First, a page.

Last week, in the trial of former crypto billionaire Sam Bankman-Fried, details emerged about how the now-disgraced entrepreneur attempted to co-opt U.S. senators from both the Republican and Democratic parties.
With $50 million in donations to secretive dark money vehicles linked to both party’s respective Senate leaders, Chuck Schumer and Mitch McConnell, Bankman-Fried presumably sought to influence future crypto regulations.
Stanford was once one of the world’s great universities. It birthed Silicon Valley in its prime. And along with its nearby twin and rival, UC Berkeley, its brilliant researchers, and teachers helped fuel the mid-20th-century California miracle.
That was then. But like the descent of California, now something has gone terribly wrong with the university.
Sam Bankman-Fried’s arrest makes for a fitting final act to this chapter of cryptocurrency history. The internet prodigy-turned-supervillain had been at large for a whole month since the spectacular collapse of his crypto trading platform, FTX. But Sam is no Butch Cassidy. Rather than vanishing, he spent his time tweeting, giving interviews, and most stupefying of all, making appearances at high-powered New York Times business conferences alongside the likes of Mark Zuckerberg and Janet Yellen. Tucker Carlson speculated at the time that Bankman-Fried’s lavish donations to Democratic politicians had afforded him de facto immunity from prosecution. It seems that the goodwill has now run out.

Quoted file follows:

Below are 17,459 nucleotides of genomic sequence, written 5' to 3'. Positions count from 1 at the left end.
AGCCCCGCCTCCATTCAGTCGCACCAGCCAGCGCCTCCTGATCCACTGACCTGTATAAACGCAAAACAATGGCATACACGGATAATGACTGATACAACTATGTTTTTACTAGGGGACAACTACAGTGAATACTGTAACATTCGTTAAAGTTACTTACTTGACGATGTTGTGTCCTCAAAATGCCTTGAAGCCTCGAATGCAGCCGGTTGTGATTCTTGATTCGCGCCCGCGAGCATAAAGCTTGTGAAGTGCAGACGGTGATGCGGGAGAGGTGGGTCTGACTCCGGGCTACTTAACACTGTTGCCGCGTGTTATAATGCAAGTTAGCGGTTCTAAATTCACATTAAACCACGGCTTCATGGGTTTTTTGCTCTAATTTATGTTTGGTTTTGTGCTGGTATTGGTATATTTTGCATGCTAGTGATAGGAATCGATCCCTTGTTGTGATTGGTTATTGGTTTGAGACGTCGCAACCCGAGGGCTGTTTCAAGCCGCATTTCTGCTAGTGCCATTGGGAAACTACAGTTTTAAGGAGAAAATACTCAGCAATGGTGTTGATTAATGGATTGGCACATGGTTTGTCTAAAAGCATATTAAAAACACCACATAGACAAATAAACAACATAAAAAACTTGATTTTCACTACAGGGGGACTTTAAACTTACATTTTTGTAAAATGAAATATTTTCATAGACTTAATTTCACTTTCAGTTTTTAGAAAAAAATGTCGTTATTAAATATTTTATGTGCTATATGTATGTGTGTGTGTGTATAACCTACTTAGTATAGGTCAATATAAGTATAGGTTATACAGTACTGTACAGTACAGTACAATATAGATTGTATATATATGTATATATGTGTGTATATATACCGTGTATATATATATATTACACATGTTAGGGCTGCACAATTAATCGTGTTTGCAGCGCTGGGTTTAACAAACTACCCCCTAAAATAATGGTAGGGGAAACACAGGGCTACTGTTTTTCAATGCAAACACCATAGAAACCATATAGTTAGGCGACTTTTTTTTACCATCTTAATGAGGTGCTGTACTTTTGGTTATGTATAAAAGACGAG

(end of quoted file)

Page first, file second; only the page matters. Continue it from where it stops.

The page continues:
Sam Bankman-Fried, the founder of defunct cryptocurrency firm FTX, was charged Tuesday by the U.S. Securities and Exchange Commission with defrauding investors.
In a formal complaint, the SEC alleges that Bankman-Fried raised more than $1.8 billion from investors since 2019 but diverted the funds to his personal crypto account.
Sam Bankman-Fried, former CEO of now-bankrupt crypto exchange FTX, had planned to become the biggest donor to the Democratic Party in 2024, a cycle in which he might have spent as much as $1 billion, according to investigative journalist Theodore Schleifer, writing for Puck News Wednesday.
The erstwhile billionaire filed in April, 2022, to incorporate an umbrella organization known as The Center for the Future in Delaware, according to Schleifer, citing corporate database Open Corporates. The organization intended to tackle a variety of hot-button issues ranging from pandemic preparedness to democracy reform, the foundation of which was the first salvo in a 50-year influence campaign designed to fundamentally transform American politics, Schleifer alleges, citing sources who spoke with Bankman-Fried’s aides.